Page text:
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Fernando del Paso, expansive Mexican writer, is dead at 83

Fernando del Paso in Guadalajara in 2007.Javier Hoyos/ap/file

NEW YORK — Fernando del Paso, a Mexican writer of baroque novels who in 2015 won the Miguel de Cervantes Prize, the most prestigious Spanish-language literary award, died Wednesday in Guadalajara, Mexico. He was 83.

His death, in a hospital, was announced in a post on the University of Guadalajara’s website. He was the director of the university’s Octavio Paz Ibero-American Library.

Mr. del Paso’s sprawling novels were based in history and rife with digressions, allusions, and metaphors stacked on metaphors; his sentences could stretch on for a page or more.

One sentence, taken from his second novel, “Palinuro of Mexico” (1977), which follows the peregrinations and romances of a medical student, reads in part (translated by Elisabeth Plaister):


“Grandfather Francisco’s fortunes began to wane and finally he sank in a sudden and spectacular manner — as ships and liners sink, as the Titanic and the Lusitania sank — and his final glories coincided, give or take a few years, with the apocalyptic blowout of the Meriwether and Morrison oil wells which had at one time or, more specifically, on account of the First War, made Tampico the greatest oil emporium of this orb.”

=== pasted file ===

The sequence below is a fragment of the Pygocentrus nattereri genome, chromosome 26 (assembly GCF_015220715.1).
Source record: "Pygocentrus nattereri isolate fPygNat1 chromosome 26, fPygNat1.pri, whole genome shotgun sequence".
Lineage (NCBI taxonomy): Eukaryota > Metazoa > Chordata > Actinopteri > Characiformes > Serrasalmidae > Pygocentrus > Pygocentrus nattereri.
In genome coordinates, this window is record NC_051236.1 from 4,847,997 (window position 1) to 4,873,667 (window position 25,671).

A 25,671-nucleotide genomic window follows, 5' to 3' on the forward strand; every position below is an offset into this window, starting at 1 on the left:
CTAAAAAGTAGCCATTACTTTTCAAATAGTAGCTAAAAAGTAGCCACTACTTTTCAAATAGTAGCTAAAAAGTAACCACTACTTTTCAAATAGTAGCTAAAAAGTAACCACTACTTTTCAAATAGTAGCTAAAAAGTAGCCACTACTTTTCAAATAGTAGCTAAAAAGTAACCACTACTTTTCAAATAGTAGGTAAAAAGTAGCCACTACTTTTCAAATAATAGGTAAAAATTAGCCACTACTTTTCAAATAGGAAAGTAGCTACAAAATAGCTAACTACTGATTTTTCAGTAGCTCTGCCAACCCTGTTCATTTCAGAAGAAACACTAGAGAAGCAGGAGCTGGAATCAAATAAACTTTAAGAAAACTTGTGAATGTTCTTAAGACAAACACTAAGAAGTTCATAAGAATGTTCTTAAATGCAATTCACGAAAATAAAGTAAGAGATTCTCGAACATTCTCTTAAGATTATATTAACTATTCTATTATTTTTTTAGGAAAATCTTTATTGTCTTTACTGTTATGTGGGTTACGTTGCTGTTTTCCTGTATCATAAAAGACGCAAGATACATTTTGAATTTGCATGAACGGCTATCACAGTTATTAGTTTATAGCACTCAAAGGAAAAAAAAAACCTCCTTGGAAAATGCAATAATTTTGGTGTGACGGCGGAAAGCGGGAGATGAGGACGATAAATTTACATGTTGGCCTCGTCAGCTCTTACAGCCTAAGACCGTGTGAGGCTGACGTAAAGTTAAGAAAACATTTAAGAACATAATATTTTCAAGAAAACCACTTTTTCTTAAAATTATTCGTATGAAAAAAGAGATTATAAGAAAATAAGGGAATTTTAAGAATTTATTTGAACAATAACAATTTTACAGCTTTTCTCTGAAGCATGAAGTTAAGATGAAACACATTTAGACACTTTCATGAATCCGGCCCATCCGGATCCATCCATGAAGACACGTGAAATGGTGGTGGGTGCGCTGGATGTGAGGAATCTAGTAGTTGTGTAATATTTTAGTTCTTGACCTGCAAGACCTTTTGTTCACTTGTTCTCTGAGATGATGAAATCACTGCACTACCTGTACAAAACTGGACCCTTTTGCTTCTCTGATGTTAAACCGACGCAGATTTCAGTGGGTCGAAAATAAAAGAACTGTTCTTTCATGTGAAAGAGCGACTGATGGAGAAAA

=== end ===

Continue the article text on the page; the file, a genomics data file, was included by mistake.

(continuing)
Critics responded to the vastness of Mr. del Paso’s writing with admiration and frustration, sometimes in the same review. The author and literature professor Alan Cheuse, speaking on the NPR program “All Things Considered” in 1996, said “Palinuro” “had all the ambition of ‘Ulysses’ but none of the plot.”

The novel, he added, was “uncommon fiction for readers with truly rarefied taste, a hunger for intellectual belly laughs and a lot of concentration.”

Mr. del Paso’s first novel, “José Trigo” (1966), in which an unnamed narrator searches for a man at a railroad camp, is frequently interrupted by asides about historical events, like the Mexican railroad strike of 1959; his third, “News From the Empire” (1987), tells the tale of two European royals who tried to establish a monarchy in Mexico in the mid-19th century, with disastrous results. But plot synopses do little to convey the scope of Mr. del Paso’s work.


Fernando del Paso Morante was born on April 1, 1935, in Mexico City. He was variously employed as a diplomat, journalist, and advertising copywriter and lived abroad in Paris and London for many years. He was also a painter. As a writer he published volumes of essays and poetry as well as novels. His first published book was a collection of sonnets, “Sonetos de lo Diario” (1958).

He leaves his wife, Socorro Gordillo, and three children, Alejandro, Adriana, and Paulina.